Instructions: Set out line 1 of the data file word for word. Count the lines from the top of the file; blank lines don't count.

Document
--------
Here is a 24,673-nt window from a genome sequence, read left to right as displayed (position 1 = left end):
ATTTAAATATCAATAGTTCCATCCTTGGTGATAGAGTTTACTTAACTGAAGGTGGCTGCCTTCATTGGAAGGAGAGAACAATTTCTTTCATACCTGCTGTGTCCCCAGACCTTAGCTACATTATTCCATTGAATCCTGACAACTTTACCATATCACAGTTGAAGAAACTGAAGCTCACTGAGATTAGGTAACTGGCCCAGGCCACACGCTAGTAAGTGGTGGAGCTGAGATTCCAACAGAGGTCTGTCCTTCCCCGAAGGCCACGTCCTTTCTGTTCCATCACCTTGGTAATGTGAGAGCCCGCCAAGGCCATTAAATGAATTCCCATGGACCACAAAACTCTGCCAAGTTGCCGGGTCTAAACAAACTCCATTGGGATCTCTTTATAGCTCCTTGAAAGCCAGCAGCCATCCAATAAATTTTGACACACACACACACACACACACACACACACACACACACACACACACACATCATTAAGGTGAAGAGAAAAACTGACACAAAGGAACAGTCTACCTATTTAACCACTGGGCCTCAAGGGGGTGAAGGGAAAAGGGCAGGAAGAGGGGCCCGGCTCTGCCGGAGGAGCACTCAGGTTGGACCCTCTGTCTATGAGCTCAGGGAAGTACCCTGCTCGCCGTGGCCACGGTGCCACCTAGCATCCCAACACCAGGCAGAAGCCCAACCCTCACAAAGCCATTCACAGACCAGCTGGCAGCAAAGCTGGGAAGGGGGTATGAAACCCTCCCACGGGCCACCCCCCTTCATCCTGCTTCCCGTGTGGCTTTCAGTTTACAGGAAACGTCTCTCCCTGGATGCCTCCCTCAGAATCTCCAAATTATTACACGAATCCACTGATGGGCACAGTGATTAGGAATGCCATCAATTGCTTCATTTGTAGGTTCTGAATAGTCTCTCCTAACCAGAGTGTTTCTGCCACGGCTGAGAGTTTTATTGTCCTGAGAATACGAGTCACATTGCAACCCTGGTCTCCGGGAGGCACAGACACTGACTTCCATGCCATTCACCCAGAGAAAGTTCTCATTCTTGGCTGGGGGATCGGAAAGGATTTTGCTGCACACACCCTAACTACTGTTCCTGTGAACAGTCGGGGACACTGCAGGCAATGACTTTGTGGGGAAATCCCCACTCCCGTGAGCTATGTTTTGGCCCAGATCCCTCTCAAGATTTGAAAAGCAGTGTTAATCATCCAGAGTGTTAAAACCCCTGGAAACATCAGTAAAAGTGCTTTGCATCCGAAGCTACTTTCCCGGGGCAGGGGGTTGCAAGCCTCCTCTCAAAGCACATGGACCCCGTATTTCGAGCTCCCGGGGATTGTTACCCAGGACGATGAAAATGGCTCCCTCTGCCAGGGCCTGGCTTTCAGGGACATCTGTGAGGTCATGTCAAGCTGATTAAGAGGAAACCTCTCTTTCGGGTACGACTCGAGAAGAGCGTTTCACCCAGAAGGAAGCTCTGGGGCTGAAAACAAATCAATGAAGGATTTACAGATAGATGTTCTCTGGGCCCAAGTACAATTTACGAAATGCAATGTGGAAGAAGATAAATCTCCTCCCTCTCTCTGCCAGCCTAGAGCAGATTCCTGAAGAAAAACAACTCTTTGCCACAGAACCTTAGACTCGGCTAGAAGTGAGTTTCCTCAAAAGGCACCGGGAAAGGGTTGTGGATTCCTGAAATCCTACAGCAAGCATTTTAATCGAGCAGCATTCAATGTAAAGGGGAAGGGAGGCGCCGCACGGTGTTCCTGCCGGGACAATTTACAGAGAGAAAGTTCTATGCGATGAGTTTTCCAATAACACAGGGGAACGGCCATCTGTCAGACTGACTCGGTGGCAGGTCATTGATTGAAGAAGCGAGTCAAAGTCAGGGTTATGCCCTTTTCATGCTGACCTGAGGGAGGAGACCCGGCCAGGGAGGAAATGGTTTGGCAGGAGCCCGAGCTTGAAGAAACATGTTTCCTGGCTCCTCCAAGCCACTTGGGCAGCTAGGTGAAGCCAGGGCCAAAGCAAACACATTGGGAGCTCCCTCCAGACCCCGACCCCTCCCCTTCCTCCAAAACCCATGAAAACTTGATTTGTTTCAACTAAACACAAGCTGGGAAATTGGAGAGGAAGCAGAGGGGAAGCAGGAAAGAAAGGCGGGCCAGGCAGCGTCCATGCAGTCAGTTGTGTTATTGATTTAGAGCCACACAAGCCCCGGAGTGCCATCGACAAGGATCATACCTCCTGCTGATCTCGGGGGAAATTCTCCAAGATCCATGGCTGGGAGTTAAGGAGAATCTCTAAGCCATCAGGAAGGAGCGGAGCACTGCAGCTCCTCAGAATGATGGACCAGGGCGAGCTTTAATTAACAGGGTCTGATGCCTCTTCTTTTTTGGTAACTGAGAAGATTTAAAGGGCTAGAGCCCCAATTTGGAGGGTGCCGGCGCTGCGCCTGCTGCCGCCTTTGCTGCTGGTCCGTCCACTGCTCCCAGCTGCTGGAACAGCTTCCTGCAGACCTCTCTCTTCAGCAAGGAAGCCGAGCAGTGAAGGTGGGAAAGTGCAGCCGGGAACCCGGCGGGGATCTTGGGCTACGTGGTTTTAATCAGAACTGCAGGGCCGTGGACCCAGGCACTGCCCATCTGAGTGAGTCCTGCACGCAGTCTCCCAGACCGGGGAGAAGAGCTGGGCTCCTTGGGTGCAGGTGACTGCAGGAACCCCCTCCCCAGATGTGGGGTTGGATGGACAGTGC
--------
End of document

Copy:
Here is a 24,673-nt window from a genome sequence, read left to right as displayed (position 1 = left end):